Friday, September 16, 2011

Chris Bosh says Heat season 'more lows that highs'

FORT LAUDERDALE, Fla. — Whenever the Heat come together after the NBA lockout, power forward Chris Bosh said Wednesday they still must come together as a team.

Reflecting on both the work stoppage and his team being stopped two victories shy of a championship by the Mavericks in last season’s NBA Finals, Bosh found himself in an introspective mode during an appearance on ESPN Radio’s "Mike & Mike in the Morning" and ESPN2’s "First Take."

"It was highs and lows; it was more lows than highs," he said of the 2010-11 season, the Heat’s first with the collaboration with Bosh, LeBron James and Dwyane Wade. "It was tough, because most of the time when we won, it was just a relief. It wasn’t really just like, ’Oh my God, I can’t believe we did it.’ It’s like, ’Whew, OK, that’s over. Now we’ve got Round 2.’ It was a learning experience."

Bosh said part of the equation might have been expecting too much too soon.

"I know coming together as a team doesn’t happen in one year, doesn’t happen in two, sometimes, as far as like being the best you can be," he said. "I kind of knew that it was going to be some tough situations ahead of us. I didn’t know what those tough situations were going to be as a team and individually. We figured that out as time went on.

"But, I mean, for the most part, I knew, and I think we all knew, that it wasn’t going to be easy."

Bosh also addressed the issue of the Heat’s go-to guy.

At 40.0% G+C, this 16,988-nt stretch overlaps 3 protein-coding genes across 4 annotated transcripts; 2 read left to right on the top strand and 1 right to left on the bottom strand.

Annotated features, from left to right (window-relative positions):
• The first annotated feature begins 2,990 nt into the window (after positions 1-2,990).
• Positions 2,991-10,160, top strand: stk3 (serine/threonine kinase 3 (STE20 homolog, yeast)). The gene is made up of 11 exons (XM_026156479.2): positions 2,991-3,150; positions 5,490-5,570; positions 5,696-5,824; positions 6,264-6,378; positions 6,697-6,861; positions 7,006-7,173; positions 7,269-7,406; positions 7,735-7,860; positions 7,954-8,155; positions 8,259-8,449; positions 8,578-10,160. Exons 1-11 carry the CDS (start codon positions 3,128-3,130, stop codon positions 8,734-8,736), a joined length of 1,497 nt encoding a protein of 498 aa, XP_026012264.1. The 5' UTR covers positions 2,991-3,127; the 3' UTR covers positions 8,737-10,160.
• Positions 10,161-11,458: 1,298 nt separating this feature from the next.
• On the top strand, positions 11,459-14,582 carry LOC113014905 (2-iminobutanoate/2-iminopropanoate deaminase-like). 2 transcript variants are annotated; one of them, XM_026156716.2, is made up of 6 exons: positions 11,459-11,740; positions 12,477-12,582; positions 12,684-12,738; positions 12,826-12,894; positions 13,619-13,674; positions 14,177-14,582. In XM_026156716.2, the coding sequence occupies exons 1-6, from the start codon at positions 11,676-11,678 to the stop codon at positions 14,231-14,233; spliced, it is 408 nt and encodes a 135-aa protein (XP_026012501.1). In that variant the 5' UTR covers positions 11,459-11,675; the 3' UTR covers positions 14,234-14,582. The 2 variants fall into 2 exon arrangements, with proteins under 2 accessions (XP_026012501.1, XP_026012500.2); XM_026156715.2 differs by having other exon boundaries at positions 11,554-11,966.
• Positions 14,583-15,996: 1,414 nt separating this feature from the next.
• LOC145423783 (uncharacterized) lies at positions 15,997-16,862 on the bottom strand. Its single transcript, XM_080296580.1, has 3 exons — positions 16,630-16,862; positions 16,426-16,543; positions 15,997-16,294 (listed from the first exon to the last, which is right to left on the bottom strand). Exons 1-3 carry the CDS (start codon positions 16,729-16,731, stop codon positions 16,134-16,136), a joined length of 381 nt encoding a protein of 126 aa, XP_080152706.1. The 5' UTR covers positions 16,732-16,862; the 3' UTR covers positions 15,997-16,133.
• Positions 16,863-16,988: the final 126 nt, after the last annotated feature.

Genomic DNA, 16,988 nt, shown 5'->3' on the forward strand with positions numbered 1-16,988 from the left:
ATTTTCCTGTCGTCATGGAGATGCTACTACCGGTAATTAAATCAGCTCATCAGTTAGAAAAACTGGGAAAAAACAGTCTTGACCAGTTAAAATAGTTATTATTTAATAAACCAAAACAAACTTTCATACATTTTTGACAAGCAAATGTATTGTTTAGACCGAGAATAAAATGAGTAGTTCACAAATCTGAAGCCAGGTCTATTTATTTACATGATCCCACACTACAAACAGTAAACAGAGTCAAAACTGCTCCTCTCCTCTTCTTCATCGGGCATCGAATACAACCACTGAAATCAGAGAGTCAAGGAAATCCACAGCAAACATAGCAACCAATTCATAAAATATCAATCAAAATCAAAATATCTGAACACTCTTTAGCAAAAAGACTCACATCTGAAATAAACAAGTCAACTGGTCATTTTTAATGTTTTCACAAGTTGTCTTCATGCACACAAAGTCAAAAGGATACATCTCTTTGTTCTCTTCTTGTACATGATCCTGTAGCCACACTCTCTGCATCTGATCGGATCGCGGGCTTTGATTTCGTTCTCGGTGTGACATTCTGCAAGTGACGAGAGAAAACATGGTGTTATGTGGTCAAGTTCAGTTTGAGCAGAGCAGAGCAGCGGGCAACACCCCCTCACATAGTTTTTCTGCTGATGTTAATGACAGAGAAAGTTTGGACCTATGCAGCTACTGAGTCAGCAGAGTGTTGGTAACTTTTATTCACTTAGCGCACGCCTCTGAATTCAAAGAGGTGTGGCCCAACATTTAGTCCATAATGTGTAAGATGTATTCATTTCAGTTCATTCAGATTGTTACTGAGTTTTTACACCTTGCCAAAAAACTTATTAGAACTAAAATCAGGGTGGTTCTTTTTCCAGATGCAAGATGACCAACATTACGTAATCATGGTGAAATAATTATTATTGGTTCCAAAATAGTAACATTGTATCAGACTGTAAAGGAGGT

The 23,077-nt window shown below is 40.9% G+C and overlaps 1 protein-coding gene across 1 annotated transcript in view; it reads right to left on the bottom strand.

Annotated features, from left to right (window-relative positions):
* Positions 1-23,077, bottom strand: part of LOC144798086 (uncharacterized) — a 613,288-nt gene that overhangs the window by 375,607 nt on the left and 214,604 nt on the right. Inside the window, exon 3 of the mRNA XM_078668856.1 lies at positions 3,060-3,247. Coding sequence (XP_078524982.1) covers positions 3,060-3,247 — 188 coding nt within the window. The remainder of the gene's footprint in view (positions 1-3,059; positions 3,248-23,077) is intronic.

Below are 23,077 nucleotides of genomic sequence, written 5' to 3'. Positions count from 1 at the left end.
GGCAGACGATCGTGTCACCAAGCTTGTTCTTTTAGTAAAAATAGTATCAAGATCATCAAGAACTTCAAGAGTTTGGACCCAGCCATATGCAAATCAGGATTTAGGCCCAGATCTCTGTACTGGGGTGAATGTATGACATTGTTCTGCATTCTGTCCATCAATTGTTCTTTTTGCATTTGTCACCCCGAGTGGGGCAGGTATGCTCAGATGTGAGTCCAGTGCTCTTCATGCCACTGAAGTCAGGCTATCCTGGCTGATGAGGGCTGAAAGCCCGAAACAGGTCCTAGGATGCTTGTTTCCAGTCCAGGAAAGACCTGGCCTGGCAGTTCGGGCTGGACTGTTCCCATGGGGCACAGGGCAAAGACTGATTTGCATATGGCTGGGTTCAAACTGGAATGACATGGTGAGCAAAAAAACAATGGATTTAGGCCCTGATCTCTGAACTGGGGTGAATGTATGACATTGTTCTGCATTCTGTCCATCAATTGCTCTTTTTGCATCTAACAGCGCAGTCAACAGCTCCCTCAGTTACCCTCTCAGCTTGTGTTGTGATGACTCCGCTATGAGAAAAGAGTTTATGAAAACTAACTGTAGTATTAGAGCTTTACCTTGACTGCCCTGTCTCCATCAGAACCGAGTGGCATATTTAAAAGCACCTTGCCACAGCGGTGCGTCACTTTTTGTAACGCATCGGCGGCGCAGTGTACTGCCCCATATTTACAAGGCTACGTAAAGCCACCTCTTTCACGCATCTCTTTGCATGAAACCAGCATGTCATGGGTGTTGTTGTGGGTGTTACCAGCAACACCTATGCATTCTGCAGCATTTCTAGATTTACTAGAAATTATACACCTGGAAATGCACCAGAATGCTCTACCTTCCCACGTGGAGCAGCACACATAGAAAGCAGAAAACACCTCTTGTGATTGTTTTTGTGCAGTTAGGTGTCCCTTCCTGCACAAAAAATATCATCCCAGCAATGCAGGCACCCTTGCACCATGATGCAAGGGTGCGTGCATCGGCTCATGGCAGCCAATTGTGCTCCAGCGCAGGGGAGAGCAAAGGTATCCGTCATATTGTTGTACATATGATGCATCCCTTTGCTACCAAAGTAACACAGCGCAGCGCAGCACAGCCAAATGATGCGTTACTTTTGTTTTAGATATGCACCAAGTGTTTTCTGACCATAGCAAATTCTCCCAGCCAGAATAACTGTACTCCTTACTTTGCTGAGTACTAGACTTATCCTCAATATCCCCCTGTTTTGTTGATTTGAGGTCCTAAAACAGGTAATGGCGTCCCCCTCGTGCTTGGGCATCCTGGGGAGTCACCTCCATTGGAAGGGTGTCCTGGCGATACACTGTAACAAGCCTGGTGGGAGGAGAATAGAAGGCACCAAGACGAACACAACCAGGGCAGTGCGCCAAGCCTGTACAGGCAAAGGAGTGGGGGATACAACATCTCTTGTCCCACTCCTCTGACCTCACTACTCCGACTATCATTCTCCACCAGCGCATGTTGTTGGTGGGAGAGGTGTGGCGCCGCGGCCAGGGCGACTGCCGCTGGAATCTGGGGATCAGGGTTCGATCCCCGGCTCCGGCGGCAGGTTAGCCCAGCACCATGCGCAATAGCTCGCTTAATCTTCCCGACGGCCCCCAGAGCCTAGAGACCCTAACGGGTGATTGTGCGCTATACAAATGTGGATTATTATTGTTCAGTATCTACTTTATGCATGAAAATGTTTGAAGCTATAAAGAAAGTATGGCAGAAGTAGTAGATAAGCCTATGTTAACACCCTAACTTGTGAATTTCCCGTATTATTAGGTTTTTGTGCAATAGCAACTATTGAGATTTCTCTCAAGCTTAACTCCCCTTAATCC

"I think we figured that Dwyane was our closer. I think we all figured that," he said. "But if LeBron is rolling that night, then we need to get him the ball."

He said chemistry among the three remains a work in progress.

"I think we can do a lot better," he said of motivating each other. "I think we all deferred. . . . Everybody kind of was passive a little bit."

Bosh sidestepped a question about whether the Heat would be better off with team president Pat Riley as coach, noting that Erik Spoelstra is "capable of delivering" if only because of Riley’s faith.

He also admonished "First Take" panelist Skip Bayless for dubbing him "Bosh Spice," saying it was demeaning to the Bosh family name.

"My only problem is the whole misuse of the name," Bosh told Bayless. "If I stink it up on the court, that’s fine.

"My thing is my family, we take a lot of pride in our name. My ancestors, my great-grandfather, my father, my grandfather, my aunts and uncles, we’re very prideful with the Bosh name. I don’t like it being made fun of. I don’t think they appreciate it."

As to when the Heat reconvene, Bosh acknowledged uncertainty due to the lockout.

"Everything is up in the air so much," he said. "The world is going to end one minute; we’re not going to have a season one minute. Then we’re optimistic the next. I’m just trying to stay in that relaxed area, just continuing to work out, do my job, making sure I stay ready."

Earlier in the offseason, Bosh had been linked to a possible overseas option amid the lockout. He essentially shot down that possibility Wednesday.

"I don’t think so. I don’t think," he said. "I’m in the NBA. I love the NBA. I love being home. This is where I play."


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